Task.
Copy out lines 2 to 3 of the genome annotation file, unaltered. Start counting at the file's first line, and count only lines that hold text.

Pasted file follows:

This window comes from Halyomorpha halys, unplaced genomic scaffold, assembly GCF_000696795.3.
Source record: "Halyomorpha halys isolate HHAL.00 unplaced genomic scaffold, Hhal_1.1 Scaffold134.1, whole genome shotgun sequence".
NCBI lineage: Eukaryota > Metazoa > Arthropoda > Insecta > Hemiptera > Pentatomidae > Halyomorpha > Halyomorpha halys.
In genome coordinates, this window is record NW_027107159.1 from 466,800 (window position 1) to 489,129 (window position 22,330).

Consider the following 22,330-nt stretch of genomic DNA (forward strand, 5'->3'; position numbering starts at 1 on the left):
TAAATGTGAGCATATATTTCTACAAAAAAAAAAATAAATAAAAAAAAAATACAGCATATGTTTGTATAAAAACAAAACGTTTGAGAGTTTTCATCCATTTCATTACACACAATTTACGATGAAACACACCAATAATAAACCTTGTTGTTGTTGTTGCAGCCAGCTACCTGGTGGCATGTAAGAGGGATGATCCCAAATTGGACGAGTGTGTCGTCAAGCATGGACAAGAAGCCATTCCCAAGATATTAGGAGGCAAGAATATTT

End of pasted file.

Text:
Source record: "Halyomorpha halys isolate HHAL.00 unplaced genomic scaffold, Hhal_1.1 Scaffold134.1, whole genome shotgun sequence".
NCBI lineage: Eukaryota > Metazoa > Arthropoda > Insecta > Hemiptera > Pentatomidae > Halyomorpha > Halyomorpha halys.